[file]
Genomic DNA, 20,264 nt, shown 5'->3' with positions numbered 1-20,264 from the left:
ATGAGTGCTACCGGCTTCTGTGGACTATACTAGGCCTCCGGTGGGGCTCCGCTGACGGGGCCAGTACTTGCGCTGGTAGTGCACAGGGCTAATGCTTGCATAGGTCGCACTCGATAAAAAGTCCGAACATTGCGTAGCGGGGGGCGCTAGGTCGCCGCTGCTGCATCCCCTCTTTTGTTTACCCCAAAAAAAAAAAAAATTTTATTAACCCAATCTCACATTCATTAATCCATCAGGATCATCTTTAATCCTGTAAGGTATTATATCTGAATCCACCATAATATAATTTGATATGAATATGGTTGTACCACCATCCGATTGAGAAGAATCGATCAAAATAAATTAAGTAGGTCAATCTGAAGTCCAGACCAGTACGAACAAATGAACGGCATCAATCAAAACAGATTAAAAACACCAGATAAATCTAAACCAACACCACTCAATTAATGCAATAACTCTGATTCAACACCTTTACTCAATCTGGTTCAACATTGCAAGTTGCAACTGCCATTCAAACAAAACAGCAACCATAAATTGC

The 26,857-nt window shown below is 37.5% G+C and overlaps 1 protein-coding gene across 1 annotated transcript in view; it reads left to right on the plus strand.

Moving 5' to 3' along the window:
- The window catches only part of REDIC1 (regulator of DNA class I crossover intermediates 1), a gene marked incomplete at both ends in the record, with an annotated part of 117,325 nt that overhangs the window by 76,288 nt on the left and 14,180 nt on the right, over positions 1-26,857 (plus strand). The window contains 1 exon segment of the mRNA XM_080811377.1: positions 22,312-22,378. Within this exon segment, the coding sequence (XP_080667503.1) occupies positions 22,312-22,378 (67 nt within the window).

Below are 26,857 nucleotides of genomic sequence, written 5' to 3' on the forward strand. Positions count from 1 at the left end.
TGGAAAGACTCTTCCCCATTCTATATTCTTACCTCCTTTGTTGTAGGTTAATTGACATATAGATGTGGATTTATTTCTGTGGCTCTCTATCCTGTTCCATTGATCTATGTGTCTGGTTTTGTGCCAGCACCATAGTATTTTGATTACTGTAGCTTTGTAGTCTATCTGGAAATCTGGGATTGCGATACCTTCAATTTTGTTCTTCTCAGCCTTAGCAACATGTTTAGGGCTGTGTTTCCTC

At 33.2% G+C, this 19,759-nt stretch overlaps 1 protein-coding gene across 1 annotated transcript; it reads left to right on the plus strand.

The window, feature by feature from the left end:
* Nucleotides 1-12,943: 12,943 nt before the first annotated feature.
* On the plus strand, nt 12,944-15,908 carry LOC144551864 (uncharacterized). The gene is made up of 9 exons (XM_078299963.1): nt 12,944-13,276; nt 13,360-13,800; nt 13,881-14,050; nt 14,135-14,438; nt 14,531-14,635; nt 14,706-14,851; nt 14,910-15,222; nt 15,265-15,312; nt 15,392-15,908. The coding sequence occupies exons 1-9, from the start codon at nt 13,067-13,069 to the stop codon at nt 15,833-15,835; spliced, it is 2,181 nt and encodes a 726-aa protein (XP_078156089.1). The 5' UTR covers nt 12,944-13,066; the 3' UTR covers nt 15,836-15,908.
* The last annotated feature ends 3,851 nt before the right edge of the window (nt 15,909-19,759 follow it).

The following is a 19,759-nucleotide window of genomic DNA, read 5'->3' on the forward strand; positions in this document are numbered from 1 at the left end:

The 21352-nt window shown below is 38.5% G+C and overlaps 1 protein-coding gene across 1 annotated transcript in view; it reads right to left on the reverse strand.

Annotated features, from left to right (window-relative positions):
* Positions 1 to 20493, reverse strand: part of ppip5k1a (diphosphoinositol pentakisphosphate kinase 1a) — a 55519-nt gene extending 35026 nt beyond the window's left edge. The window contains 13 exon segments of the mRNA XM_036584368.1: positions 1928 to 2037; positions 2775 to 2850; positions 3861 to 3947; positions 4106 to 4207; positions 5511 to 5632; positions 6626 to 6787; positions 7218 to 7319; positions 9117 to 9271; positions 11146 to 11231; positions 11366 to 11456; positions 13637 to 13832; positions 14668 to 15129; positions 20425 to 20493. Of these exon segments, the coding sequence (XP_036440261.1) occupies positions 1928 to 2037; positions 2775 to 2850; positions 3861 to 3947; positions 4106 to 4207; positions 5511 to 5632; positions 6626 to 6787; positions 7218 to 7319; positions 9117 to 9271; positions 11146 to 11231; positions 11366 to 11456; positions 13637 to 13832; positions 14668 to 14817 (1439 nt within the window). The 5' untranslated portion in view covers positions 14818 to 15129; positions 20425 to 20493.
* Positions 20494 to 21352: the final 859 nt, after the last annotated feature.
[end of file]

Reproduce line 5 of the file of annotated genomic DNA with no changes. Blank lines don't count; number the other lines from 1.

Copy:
- The window catches only part of REDIC1 (regulator of DNA class I crossover intermediates 1), a gene marked incomplete at both ends in the record, with an annotated part of 117,325 nt that overhangs the window by 76,288 nt on the left and 14,180 nt on the right, over positions 1-26,857 (plus strand). The window contains 1 exon segment of the mRNA XM_080811377.1: positions 22,312-22,378. Within this exon segment, the coding sequence (XP_080667503.1) occupies positions 22,312-22,378 (67 nt within the window).